[Amended 10/11/11 to include costs and minor edits]
I have copied the format of an entry I wrote way back when called Sending patterns off for correction for today’s purposes. It would be a good idea to read that earlier entry because these tips for a smooth transition to digital patterns are a separate matter. No one I’m working with is to take offense, it’s not directed at anyone. If anything, my last client sent me the best packet ever.
- Sending your patterns on hard copy (oak tag) isn’t necessary. It is probably better to send tracings in case the originals are lost in the mail. If you’re sending hard copy patterns on which you used a sharpie to trace their edges, the pattern maker will have to retrace the patterns before they can be digitized. Sharpies should be banned from your pattern area.
- If you’re sending tracings, you’ll need some sort of paper that is large enough. Practitioners often use alpha-numeric paper but you don’t have to. Typically tracings are folded but it is ideal if they aren’t (so they don’t have to be ironed flat on the other end). If your pieces are small enough, you can send them flat by cutting the tracings apart from each other because we can’t work with the large paper sheet with multiple pattern pieces on it anyway. It is not a deal breaker or a hassle if you cannot send flat pieces (or rolled in a tube).
- If your pieces are folded and must be ironed flat, please, no tape on them! Tape melts and curls the paper.
- Use a thin line pen for tracing, thick lines cannot be digitized accurately.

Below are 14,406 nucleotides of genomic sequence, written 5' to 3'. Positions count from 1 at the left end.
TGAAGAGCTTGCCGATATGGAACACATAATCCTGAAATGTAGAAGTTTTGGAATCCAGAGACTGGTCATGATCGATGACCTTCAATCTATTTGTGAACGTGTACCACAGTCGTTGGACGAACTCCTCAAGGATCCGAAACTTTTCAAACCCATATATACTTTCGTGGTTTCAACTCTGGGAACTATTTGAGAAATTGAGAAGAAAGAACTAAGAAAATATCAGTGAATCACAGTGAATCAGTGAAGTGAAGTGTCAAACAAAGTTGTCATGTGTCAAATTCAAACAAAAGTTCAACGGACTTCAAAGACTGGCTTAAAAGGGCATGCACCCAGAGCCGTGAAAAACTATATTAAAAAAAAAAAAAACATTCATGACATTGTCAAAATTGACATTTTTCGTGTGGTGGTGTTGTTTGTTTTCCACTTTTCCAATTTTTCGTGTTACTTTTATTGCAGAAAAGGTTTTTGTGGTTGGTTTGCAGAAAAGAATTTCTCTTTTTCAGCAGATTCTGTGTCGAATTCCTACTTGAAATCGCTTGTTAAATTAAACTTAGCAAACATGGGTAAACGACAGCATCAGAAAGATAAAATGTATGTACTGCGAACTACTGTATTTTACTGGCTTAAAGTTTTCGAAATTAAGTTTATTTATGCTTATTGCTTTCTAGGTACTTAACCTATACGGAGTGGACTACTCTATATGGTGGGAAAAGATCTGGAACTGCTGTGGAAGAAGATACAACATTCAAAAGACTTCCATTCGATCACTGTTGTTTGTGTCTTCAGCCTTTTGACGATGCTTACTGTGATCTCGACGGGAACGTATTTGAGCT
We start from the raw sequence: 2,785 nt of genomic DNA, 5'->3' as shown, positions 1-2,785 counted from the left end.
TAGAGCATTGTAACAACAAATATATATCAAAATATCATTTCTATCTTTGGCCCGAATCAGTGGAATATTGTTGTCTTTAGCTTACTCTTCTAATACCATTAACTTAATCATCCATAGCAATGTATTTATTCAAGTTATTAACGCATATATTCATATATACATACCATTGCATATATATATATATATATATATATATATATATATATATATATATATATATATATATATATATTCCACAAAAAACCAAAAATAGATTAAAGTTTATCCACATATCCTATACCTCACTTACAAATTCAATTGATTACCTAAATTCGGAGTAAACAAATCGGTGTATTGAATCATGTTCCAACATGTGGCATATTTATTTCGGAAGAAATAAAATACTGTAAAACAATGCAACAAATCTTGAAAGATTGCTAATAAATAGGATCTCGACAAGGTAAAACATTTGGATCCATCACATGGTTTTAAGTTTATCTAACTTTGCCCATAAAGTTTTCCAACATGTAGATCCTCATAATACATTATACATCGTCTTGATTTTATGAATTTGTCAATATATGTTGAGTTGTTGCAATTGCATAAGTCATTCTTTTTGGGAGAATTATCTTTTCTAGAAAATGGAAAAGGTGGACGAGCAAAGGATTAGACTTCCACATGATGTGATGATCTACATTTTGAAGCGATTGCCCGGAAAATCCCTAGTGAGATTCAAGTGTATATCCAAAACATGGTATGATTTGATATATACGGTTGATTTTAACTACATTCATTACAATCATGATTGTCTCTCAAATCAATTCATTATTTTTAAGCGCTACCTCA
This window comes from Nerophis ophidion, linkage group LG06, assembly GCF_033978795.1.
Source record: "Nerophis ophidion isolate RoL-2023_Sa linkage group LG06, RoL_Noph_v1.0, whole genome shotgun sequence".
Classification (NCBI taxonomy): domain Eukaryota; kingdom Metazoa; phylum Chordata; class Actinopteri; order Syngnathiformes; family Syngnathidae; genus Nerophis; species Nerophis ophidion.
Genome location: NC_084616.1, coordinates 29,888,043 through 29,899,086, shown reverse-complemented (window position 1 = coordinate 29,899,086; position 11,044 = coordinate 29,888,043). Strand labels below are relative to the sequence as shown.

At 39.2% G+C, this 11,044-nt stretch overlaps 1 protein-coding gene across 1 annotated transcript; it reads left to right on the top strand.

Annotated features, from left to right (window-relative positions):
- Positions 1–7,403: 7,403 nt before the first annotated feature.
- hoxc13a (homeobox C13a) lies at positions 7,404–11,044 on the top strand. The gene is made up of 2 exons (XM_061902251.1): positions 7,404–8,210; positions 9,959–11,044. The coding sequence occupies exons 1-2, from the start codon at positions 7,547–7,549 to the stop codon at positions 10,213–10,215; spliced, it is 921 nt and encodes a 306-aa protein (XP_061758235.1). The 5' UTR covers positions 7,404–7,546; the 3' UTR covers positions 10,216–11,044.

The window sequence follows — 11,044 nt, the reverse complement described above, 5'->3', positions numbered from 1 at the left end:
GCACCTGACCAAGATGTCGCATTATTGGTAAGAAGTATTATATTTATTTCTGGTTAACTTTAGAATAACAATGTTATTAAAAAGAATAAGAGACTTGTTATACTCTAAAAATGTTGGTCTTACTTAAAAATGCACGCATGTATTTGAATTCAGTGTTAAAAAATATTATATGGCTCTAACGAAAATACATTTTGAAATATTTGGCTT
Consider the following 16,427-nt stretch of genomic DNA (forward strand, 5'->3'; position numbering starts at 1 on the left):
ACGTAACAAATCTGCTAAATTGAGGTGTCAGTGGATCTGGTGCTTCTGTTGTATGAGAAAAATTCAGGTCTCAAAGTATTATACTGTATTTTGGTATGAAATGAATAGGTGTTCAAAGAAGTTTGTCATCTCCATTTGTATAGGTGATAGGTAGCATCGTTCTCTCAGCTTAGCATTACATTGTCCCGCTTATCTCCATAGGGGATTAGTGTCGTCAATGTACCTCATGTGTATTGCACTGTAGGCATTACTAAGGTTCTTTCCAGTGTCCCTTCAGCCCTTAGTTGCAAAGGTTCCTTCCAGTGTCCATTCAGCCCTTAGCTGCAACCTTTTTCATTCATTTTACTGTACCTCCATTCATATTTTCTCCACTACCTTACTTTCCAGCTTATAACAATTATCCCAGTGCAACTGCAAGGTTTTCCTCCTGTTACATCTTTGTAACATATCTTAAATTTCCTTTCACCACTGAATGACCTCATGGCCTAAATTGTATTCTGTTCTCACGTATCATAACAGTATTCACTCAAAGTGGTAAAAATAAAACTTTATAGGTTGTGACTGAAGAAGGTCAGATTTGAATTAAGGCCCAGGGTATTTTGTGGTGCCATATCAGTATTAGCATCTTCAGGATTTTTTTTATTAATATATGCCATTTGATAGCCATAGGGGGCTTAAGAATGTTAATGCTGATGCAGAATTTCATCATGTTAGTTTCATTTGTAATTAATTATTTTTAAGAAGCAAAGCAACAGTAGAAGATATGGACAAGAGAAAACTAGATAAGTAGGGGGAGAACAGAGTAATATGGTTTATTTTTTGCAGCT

- In addition to the paperwork mentioned in the first entry, sending a work order is good. Your service provider may have one they prefer but you can look at the one I use if it will help you organize your thinking and expectations.
- In the case of mirrored pieces, it is better to send only half the pattern piece because the computer can flip and mirror the missing side better than any human can.
- Seam allowance: in certain circumstances it is easier if your pieces do not have seam allowance already. It is not a deal breaker if they do. I only mention this in the event your pieces do not have seam allowance already. If they don’t, trace them as is and mark each seam line with the appropriate allowance.
- Don’t forget to trace and mark any placement of appliques or artwork on the affected pieces so guides can be made.
- Be familiar with conventions used in production pattern making (see pgs 176-180 of my book). Example: any drills (“dots”) on dart ends will be sewn 1/2″ beyond the point you mark.
- Be familiar with piece naming conventions. The latter entry got no traction, maybe it was too complex an example -which was the best way to describe their necessity.
- If your cutting isn’t the best and segments of your pieces have straight lines, you can tell the digitizer to draw a straight line instead of following your traced line by using notation. At the start and stop point of each straight line, write a capital “L” putting arrow heads on each leg.
Costs: Everyone charges differently. Some charge per piece and others hourly. Prices range from $2 to $20 per piece. In my opinion, the $20 per piece is highway robbery. I’m not particularly fast at digitizing but to give you an idea, I recently digitized a very complex 33 piece pattern in about 1.5 hours for a total cost of $90 or $2.70 per piece.
That’s all I can think of for now other than to remind you to review the earlier entry which supplements this one. Keep in mind that preferences and practices between pattern services will vary. Questions? Comments?